President Obama’s joke about spilled milk helps illustrate the need to understand how regulations actually work.
The public should not be required to submit copies of material cited in rulemaking comments.
Claims that the Regulatory Accountability Act will paralyze agencies have a long pedigree.
Administrative agencies should design their websites with rulemaking participation by the general public in mind.
The federal government lacks an independent office to provide retrospective analysis of regulations’ costs and benefits.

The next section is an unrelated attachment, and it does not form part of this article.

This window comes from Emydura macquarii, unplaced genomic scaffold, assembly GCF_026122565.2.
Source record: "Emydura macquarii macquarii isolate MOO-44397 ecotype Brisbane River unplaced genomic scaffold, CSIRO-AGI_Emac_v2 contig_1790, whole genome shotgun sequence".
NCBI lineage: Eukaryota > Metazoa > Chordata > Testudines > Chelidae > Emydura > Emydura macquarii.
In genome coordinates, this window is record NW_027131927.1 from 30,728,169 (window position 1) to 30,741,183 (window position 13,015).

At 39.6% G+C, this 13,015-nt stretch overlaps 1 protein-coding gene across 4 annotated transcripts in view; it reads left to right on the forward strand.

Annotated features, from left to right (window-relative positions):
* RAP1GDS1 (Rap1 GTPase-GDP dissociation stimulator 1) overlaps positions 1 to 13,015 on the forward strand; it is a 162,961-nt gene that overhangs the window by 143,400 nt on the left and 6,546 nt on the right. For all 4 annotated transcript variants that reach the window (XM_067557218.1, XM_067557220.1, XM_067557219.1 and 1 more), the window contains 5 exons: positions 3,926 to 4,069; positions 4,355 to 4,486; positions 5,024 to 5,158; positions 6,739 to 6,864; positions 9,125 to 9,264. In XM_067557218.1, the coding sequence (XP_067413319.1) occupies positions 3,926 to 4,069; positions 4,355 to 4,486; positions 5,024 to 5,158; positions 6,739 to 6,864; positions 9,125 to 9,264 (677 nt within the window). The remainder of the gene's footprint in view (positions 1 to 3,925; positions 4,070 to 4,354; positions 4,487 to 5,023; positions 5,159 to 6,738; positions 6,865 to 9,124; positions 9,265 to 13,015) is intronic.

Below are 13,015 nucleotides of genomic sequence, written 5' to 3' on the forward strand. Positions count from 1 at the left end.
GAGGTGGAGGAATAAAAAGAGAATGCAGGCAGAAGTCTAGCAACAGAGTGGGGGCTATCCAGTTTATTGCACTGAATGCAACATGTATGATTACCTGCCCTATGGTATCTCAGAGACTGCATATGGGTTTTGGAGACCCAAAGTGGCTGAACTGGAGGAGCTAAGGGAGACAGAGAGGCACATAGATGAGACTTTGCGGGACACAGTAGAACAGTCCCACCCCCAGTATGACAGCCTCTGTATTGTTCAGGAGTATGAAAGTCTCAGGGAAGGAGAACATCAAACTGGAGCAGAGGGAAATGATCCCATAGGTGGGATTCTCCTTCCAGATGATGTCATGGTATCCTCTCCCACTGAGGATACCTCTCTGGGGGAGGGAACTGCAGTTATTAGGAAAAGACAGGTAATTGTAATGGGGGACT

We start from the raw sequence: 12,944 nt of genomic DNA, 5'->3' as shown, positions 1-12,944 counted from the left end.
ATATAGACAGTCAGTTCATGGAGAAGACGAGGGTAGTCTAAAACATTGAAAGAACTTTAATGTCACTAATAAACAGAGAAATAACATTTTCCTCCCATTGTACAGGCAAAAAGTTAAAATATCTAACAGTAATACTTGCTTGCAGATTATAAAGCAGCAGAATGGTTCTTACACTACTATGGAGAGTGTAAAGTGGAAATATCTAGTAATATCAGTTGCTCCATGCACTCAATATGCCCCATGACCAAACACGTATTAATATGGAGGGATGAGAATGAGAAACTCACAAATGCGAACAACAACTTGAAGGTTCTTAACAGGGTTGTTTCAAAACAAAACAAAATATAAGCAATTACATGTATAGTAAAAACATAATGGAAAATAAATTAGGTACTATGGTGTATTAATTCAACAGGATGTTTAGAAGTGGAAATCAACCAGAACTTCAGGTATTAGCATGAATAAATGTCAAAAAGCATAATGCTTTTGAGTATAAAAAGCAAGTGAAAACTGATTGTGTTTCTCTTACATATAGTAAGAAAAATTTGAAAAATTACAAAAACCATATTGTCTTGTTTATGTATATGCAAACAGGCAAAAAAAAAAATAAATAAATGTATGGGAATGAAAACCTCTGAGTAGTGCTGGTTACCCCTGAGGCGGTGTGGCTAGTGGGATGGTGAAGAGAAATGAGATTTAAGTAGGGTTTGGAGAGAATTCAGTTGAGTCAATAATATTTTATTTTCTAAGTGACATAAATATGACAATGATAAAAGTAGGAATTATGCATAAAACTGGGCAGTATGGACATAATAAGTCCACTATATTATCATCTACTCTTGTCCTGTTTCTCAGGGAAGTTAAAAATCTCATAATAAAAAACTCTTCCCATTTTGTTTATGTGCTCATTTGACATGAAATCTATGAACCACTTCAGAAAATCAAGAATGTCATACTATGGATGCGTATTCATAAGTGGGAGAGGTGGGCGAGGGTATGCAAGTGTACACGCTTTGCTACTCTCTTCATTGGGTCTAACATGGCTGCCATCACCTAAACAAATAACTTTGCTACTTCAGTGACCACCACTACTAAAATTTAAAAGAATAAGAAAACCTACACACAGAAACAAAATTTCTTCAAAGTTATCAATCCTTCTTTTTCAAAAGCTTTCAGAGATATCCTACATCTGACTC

The White House has just released the first plans for retrospective reviews of existing regulations from thirty agencies, making a notable step toward evidence-based governance.
Defining open government and conceptualizing its success are key first steps in developing a transparency research agenda.
Agencies can narrow the political gap over regulation by retrospectively measuring the actual impact of their regulations.
Obama’s recent order makes promising strides toward improving participation in agency rulemaking.
The Internet has not made the government more democratic, at least not yet.
Elena Kagan’s appointment underscores an important shift in American law toward legislation and regulatory law.
Federal agencies take steps to increase government transparency.